TikTok and content creators challenging Montana's ban face off with the state in federal court
TikTok and Montana faced off in federal court on Thursday in a case filed by the video sharing app and five Montana content creators who want the court to temporarily block the state’s ban on the platform before it takes effect Jan. 1.
Attorneys for TikTok and the content creators argued that the state has gone “completely overboard” in trying to regulate TikTok and is essentially trying to implement its own foreign policy over unproven concerns that TikTok might share user data with the Chinese government.
Christian Corrigan, the state’s solicitor general, said Montana’s law was less a statement of foreign policy and rather addresses “serious, widespread concerns about data privacy.”
U.S. District Judge Donald Molloy said he would rule on the motion for a preliminary injunction as quickly as possible.
In May, Montana became the first state in the U.S. to pass a complete ban on the app, based on the argument that the Chinese government could gain access to user information from TikTok, whose parent company, ByteDance, is based in Beijing.
TikTok has said in court filings that the state passed its law based on “unsubstantiated allegations,” and that the state could have limited the kinds of data TikTok could collect rather than enacting a complete ban. Meanwhile, the content creators say the ban violates free speech rights and could cause economic harm for their businesses.
Ambika Kumar, an attorney representing the plaintiffs in the Montana lawsuit, argued Thursday that the ban shutters a “forum for communication” that creators use to express themselves or make a living, and violates the First Amendment. She also said the state is relying on news articles to back its case and hasn’t produced facts to support its allegations regarding ties between TikTok and the Chinese government.
Judge Molloy's questions and comments seemed to weigh in favor of the plaintiffs. He noted that TikTok users consent to the company’s data collection policies and that Attorney General Austin Knudsen could create public service announcements warning people about the data TikTok collects.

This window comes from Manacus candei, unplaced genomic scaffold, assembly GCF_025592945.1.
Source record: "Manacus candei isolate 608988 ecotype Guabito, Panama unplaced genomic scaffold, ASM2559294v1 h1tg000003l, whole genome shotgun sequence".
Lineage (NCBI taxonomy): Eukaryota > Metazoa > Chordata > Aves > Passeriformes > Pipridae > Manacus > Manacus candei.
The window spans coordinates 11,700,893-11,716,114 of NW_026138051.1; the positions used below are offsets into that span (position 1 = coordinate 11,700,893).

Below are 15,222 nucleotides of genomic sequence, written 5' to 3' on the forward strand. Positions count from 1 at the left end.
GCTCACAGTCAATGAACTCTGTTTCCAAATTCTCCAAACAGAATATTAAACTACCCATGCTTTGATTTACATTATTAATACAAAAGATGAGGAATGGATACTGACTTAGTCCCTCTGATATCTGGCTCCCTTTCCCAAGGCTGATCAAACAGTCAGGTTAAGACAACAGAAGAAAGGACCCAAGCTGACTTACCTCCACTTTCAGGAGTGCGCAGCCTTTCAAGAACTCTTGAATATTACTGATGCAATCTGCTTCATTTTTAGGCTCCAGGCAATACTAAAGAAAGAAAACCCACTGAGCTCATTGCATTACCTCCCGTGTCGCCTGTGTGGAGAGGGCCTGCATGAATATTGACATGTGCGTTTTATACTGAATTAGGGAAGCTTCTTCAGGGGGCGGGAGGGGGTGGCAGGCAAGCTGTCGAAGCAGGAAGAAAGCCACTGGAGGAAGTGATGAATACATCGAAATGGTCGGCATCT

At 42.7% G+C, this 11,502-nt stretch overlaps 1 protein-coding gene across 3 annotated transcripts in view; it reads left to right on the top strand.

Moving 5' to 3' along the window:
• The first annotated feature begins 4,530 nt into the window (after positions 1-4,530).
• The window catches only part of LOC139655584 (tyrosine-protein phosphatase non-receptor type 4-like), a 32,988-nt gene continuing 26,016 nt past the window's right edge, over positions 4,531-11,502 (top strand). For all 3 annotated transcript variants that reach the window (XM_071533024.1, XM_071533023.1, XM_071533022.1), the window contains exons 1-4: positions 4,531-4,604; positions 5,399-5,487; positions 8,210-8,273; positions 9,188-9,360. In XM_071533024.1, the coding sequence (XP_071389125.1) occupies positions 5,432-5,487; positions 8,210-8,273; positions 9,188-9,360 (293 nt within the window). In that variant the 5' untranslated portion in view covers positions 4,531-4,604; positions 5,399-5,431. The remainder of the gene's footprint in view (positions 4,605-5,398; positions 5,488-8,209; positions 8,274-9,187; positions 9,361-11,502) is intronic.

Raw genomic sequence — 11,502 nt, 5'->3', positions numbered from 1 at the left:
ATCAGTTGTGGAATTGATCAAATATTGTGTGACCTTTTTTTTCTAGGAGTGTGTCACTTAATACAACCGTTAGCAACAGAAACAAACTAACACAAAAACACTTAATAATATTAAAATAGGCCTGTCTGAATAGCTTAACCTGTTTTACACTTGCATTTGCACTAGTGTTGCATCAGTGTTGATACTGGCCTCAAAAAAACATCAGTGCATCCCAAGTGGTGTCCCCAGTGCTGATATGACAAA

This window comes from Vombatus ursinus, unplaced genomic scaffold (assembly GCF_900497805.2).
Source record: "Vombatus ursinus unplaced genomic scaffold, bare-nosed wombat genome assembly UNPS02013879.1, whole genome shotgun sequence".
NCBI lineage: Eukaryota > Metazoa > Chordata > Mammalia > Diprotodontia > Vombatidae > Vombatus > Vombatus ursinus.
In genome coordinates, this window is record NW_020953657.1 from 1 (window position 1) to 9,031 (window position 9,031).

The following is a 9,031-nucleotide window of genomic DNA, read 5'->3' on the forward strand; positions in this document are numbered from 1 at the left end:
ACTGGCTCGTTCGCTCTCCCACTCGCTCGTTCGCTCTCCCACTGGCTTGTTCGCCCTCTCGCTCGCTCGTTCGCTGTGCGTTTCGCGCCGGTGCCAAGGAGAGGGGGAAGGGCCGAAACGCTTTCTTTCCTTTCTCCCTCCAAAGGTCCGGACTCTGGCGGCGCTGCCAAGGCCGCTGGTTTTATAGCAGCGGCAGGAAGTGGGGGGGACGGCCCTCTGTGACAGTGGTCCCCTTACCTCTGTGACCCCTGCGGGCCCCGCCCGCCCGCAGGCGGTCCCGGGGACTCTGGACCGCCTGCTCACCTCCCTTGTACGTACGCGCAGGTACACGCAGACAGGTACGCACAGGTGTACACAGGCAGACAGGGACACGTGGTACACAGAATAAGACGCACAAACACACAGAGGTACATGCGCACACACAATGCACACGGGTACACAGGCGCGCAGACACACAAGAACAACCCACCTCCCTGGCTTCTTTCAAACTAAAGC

The judge noted that everything Knudsen has said about the ban at hearings and in public statements “are directed to ‘we are going to teach China a lesson,’ not, ‘we are going to protect Montana data.’”
Knudsen's office drafted the bill that blocked TikTok. He had also testified at a legislative hearing that TikTok is controlled by an existential threat to the U.S., that China sees war with the U.S. as inevitable and that it was using TikTok as an initial salvo in that war.
Western governments have expressed worries that the popular social media platform could put sensitive data in the hands of the Chinese government or be used as a tool to spread misinformation. Chinese law allows the government to order companies to help it gather intelligence.
TikTok, which is negotiating with the federal government over its future in the U.S., has denied those allegations but that hasn't made the issue go away.
In a first-of-its kind report on Chinese disinformation released last month, the U.S. State Department alleged that ByteDance seeks to block potential critics of Beijing, including those outside of China, from using its platforms.
The report said the U.S. government had information as of late 2020 that ByteDance “maintained a regularly updated internal list” identifying people who were blocked or restricted from its platforms — including TikTok — “for reasons such as advocating for Uyghur independence.”
More than half of U.S. states and the federal government have banned TikTok on official devices. The company has called the bans “political theatre" and says further restrictions are unnecessary due to the efforts it is taking to protect U.S. data by storing it on Oracle servers.
The bill was brought to the Montana Legislature after a Chinese spy balloon flew over the state. It would prohibit downloads of TikTok in the state and fine any “entity” — an app store or TikTok — $10,000 per day for each time someone “is offered the ability” to access or download the app. There would not be penalties for users.
The American Civil Liberties Union, its Montana chapter and Electronic Frontier Foundation, a digital privacy rights advocacy group, have submitted an amicus brief in support of the challenge. Meanwhile, 18 attorneys generals from mostly Republican-led states are backing Montana and asking the judge to let the law be implemented. Even if that happens, cybersecurity experts have said it could be challenging to enforce.
Molloy also pressed Corrigan on how the state plans to enforce the law on six of the seven Native American reservations in Montana where the state does not have criminal jurisdiction. Corrigan said the ban would not apply on those reservations.
Enforcing Montana's ban would require TikTok to collect location data from its 150 million users in order to block those in Montana, the company argued in court briefs.
In asking for the preliminary injunction, TikTok argued that the app has been in use since 2017 and letting Montanans continue to use it will not harm the state. Montana did not identify any evidence of actual harm to any resident as a result of using TikTok and even delayed the ban's effective date until Jan. 1, 2024, the company said.
The battle over the Montana law comes as several other states are trying to curb social media use among children. TikTok, for its part, is also facing lawsuits from states like Arkansas, Indiana and most recently Utah over allegations that it leads children to have unhealthy social media habits and poses a risk for consumer data.